One Size Mobile Software Does Not Fit All

One size fits all, one of the biggest lies ever told in clothing retail, is a principle now being challenged in large scale software design for mobile.

On November 18th of this year, Facebook previewed Facebook Groups, taking yet another step toward disassembling the behemoth that Facebook for mobile has become. This single-purpose app “gives you a dedicated space for you and your groups.” Teasing itself away from the general Facebook mobile app, Facebook Groups allows the user to curate her memberships, communicate with fellow group members, and discover new groups to join, all in a single-purpose environment optimized for ease and quality user experience.

Facebook released Paper earlier this year, a mobile app that functions as a standalone alternative to the original Facebook for mobile. It is a beautiful retooling of the core Facebook concept as a sleek newspaper metaphor. I had removed Facebook’s mobile app from my smartphone homescreen months prior to the release of Paper. I found the app unpleasant, intrusive, and cluttered. At that time, my appreciation for the Facebook brand overall was waning after multiple Facebookpocalypse incidents of being tricked or forced into new versions of Facebook that were increasingly convoluted and beginning to feel oppressively feature-heavy. In contrast to the previous iterations of Facebook, Paper was introduced relatively quietly and made available to anyone who was interested in giving it a whirl. Released as a sideshow, Paper steals the show, but this might be the point.

Paper was part of the intra-Facebook initiative, Creative Labs, whose mission it is to experiment with and improve the Facebook experience. It is kept small relative to the Facebook giant, unshackling it from the unwieldiness of operating at scale. Creative Labs is able to play, and get back to upholding the company’s mantra,“Move fast and break things”. With Creative Labs, Zuckerberg wanted to explore the idea of unbundling Facebook’s core features and outfitting them as unique apps with more fine-tuned and focused purpose. Creative Labs works on testing alternative development of particular aspects of Facebook and releasing them as separate but integrative companions to the core experience. In this way, user experience and interface might be more aptly designed to the particular tasks handled by the particular app.

Facebook’s messenger app, long since unbundled, is also representative of this paradigm. Earlier this month, Mark Zuckerberg addressed the long officially unanswered question as to why the Facebook community was asked to engage in Facebook Messenger as a standalone app. “We wanted to do this because we believe that this is a better experience,” Zuckerberg explains. “Messaging is becoming increasingly important. On mobile, each app can only focus on doing one thing well, we think… Messaging was this behavior people were doing more and more… but in order to get to it you had to wait for the app to load and go to a separate tab… Having to go into an app and take a bunch of steps to get to messaging is a lot of friction.” Paper, it seems, is the optimization of the core Facebook concept — a place to connect with friends, share our experiences, and get news via an app specially designed for that particular user journey.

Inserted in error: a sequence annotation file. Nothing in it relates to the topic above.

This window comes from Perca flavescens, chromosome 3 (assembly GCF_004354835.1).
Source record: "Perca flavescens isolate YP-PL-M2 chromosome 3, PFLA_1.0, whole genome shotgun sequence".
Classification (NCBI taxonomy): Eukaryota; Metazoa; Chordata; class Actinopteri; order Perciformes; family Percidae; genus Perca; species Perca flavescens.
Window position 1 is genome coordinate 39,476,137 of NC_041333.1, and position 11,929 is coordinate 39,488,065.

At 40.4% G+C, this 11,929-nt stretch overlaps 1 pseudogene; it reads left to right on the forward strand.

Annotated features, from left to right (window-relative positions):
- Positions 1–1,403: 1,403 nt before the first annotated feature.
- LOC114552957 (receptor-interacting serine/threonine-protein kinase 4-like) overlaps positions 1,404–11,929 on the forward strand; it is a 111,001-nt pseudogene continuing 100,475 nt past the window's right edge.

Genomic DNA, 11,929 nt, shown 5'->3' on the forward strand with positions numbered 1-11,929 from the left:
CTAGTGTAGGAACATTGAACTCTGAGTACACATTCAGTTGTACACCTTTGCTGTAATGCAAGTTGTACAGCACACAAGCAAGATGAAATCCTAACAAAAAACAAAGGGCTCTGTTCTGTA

Paper might be the distillation of Facebook’s core purpose, and the star around which the rest of Facebook’s single-feature apps will orbit. If taken to the next logical step, the unbundling of Facebook’s features could create a kind of buffet table of applications from which each user might design her own user experience according to her needs and preferences. Assuming humans don’t suddenly evolve out of their social needs, Paper will likely be present in everyone’s repertoire of Facebook mobile products. However, the personalization of the collection of Facebook products present on any one user’s phone will do away with the frustrating, clumsy, and mass-produced feel of the all-inclusive model.

Focusing on single-purpose applications allows for the crafting of a more effective and intuitive user interaction, and emphasizes the integration of the app with the user, rather than the attempted integration of the user into the app. Instead of being made to conform to the structure of a heavy application, the application and the user engage in a more seamless relationship in which the user is supported and enhanced. Additionally, giving the user a more active role in designing her experience as a consumer of software engenders agency, accompanying which come feelings of ownership and connectedness to the products, as well as the overall brand. Instead of feeling like just another brick in the wall, clumsily bullied into acceptance of a one-size-for-all mobile experience, the user is not only able to optimize her experience to suit her needs, she is also able to maintain her identity and feel at home on her own home screen.

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